Our hope is that a community adds a depth and breadth to what we do. When we seek to define what the word ‘community’ means, in a classical sense we can define it as a group who interact with each other while sharing common interests or goals. In simple terms, for our community, the common link is no doubt the efforts we share in the education of the students, your sons. My hope was that there was more to it than that simple understanding. I would hope that the interaction we enjoy is based around some shared values and shared beliefs. As a Catholic school and more particularly a Catholic school in the Edmund Rice tradition, I would hope that the charism of our founder is core to this community.
This charism is the distinctiveness that draws us together. Without distinctive experiences the community does not relate and connect. Communities do not thrive because of the quantity of things we do, rather it thrives in the quality and the diversity of the relationships that are experienced. Building community and experiencing community is an active process. In many ways I think it would be beneficial to think of community as a verb rather than a noun. It is what we do that gives community. It is the quality of the experiences that allow us to grow.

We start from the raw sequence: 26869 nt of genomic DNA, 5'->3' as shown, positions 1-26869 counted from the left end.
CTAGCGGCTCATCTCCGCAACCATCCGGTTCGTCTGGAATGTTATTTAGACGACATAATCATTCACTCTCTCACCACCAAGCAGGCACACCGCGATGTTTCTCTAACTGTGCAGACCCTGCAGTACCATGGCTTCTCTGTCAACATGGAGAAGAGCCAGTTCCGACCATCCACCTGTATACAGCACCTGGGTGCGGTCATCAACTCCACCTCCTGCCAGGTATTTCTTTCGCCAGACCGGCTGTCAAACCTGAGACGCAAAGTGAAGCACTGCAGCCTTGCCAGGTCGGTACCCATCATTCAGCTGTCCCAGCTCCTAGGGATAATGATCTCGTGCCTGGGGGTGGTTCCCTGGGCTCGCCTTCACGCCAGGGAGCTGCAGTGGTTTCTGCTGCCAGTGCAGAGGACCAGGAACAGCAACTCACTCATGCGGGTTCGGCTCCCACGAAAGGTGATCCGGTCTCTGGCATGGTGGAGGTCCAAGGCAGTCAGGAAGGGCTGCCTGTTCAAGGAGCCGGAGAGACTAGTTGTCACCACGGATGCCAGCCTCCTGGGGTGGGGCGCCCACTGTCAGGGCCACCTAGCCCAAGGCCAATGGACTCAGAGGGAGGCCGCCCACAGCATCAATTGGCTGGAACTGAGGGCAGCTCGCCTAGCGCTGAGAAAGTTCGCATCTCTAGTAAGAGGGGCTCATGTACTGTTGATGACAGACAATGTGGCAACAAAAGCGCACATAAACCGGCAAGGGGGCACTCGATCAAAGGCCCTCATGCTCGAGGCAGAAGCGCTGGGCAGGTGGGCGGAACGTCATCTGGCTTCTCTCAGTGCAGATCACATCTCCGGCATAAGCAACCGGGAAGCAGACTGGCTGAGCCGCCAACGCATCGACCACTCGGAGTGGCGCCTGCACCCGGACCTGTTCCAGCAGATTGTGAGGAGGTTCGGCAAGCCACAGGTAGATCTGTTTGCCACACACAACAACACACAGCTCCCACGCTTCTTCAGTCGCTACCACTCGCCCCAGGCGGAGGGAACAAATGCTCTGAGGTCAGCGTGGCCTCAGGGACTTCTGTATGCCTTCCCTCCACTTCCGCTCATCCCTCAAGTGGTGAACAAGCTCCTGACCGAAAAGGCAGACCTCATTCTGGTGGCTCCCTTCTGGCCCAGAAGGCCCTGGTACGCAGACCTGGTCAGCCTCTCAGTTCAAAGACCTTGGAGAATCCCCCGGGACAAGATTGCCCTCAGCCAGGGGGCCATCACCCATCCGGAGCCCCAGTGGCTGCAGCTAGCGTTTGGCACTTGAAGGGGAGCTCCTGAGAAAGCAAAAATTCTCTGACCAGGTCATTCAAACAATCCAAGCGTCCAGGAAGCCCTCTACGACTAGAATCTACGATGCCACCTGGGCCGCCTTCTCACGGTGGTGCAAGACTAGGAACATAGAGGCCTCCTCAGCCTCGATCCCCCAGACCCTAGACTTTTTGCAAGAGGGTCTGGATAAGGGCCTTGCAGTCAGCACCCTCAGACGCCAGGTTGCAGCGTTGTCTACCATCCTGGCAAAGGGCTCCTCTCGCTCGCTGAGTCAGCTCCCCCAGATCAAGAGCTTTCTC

On Saturday I had a variety of experiences that have led me to believe that our desire to build community is alive and well. On Saturday morning my first port of call was the high stakes cricket clash between the 7A and 8A cricket teams. If the pressure on the older students wasn’t great enough, sibling presence added to the interest. When one of our Year 8 cricketers fell without scoring, caught by his younger brother, the scene was set for real rivalry. The banter and the fun, by players and spectators was very evident and the good natured exchanges saw the game as the centre piece not the result.